Kenya is now the first country to provide internet through 4G balloons. Loon - a unit of Google's parent company, Alphabet - has just received final sign-off from the Kenyan government. The internet-enabled balloons will provide 4G coverage so people can make video calls, browse the web, email, text and stream videos in the first-ever commercial deployment of the technology.
The high-altitude balloons started delivering internet service to Kenya on Tuesday, July 7, extending online access to tens of thousands of people. The project has so far been tested with 35,000 customers and has been successful, with one field test showing download speeds of 18.9 megabits per second and upload speeds of 4.7 megabits per second.
The balloons are made from sheets of polyethylene and are as big as a tennis court. These machines are powered by solar panels while being controlled by software on the ground. While up in the air, they act as 'floating cell towers', transmitting internet signals to ground stations and personal devices. They last for over 100 days in the stratosphere before having to be returned to earth.
The 4G LTE service will be provided to Telkom Kenya subscribers via a fleet of around 35 balloons, covering an area of around 50,000 square kilometres across western and central areas of Kenya - including its capital, Nairobi.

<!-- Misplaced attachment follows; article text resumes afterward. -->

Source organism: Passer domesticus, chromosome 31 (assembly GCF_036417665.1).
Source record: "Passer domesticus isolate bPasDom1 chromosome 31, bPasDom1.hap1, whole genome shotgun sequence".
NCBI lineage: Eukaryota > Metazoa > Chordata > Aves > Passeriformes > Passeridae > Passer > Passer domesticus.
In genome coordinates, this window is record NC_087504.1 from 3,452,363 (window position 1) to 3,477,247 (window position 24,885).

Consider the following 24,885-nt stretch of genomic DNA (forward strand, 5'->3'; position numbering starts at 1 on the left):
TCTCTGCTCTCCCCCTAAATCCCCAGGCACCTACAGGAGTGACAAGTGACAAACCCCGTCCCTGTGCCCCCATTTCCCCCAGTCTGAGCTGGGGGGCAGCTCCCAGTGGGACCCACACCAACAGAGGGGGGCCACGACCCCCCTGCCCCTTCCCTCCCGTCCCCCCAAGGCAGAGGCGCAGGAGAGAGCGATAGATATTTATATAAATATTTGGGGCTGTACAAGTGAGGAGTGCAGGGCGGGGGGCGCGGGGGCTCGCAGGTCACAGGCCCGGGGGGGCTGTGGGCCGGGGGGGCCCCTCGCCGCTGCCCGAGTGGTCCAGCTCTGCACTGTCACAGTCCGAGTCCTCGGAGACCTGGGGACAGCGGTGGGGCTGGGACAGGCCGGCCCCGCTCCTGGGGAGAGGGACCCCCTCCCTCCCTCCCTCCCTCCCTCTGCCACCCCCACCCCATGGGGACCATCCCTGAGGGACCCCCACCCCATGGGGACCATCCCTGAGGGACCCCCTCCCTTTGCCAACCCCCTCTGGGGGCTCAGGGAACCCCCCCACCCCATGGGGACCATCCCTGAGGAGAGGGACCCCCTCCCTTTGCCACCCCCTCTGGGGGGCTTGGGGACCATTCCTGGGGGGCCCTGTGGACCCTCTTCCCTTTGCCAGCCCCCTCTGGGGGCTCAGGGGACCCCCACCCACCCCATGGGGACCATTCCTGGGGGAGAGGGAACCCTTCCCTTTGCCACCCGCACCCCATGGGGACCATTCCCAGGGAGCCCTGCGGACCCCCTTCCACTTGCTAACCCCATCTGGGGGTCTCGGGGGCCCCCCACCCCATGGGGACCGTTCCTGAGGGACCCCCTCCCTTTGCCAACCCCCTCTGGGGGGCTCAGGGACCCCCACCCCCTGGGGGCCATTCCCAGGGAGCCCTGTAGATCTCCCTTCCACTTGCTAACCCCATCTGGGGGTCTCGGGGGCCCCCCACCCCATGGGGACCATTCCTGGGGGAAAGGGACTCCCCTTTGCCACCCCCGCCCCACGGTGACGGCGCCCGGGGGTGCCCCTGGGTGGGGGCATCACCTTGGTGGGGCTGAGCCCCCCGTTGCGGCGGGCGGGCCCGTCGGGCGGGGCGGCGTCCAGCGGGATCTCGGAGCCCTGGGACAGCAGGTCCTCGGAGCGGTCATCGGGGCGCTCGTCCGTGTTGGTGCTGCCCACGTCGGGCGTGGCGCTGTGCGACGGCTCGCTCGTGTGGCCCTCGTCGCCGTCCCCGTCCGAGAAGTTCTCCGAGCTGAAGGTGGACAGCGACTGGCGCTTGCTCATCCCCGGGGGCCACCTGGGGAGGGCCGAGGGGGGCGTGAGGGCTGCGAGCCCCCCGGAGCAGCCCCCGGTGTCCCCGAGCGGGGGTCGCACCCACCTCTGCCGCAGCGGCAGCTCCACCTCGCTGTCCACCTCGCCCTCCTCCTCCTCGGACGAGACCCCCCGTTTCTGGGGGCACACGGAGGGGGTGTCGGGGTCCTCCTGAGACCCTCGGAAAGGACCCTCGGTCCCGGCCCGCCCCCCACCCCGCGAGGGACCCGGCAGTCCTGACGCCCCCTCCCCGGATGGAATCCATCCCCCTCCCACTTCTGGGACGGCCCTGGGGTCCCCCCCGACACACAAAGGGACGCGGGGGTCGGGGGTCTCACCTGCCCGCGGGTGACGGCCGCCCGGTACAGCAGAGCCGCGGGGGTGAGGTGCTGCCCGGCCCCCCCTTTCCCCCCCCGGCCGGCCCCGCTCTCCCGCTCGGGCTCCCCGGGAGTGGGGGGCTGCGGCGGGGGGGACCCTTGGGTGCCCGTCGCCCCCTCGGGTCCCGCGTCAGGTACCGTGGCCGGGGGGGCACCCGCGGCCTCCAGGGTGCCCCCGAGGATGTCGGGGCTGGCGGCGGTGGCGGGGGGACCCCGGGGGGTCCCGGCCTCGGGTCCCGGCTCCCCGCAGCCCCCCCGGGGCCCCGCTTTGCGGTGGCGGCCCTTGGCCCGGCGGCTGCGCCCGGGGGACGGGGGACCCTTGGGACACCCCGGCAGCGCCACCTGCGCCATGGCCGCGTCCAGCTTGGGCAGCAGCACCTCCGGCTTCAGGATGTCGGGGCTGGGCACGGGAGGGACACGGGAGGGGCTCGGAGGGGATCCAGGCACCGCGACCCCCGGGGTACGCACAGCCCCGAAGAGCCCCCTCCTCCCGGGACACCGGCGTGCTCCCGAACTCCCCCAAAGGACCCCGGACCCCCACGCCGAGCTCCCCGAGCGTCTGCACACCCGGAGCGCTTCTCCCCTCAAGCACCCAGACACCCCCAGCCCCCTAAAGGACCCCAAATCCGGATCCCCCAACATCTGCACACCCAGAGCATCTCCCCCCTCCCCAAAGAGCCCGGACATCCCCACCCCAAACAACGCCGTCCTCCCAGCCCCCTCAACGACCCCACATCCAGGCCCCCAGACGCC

Loon began as one of Google's 'moonshot projects' in 2011, with the balloons having previously been used only in emergency situations. For example, they were used in Puerto Rico in 2017 after Hurricane Maria wiped out cell towers. This changed in 2018, when Loon teamed up with Telkom Kenya to provide a commercial service, with Kenya being the first country the balloons have been deployed in in this manner.
Some critics have said the project would have been better suited in another African country, because Kenya already has an estimated 39 million people online out of a population of 48 million. However, Loon's executives said they had chosen Kenya because of its openness to adopting new technologies.
Going forward, Loon says it hopes to offer internet connectivity as part of more commercial services around the world, and already has several other projects in the works.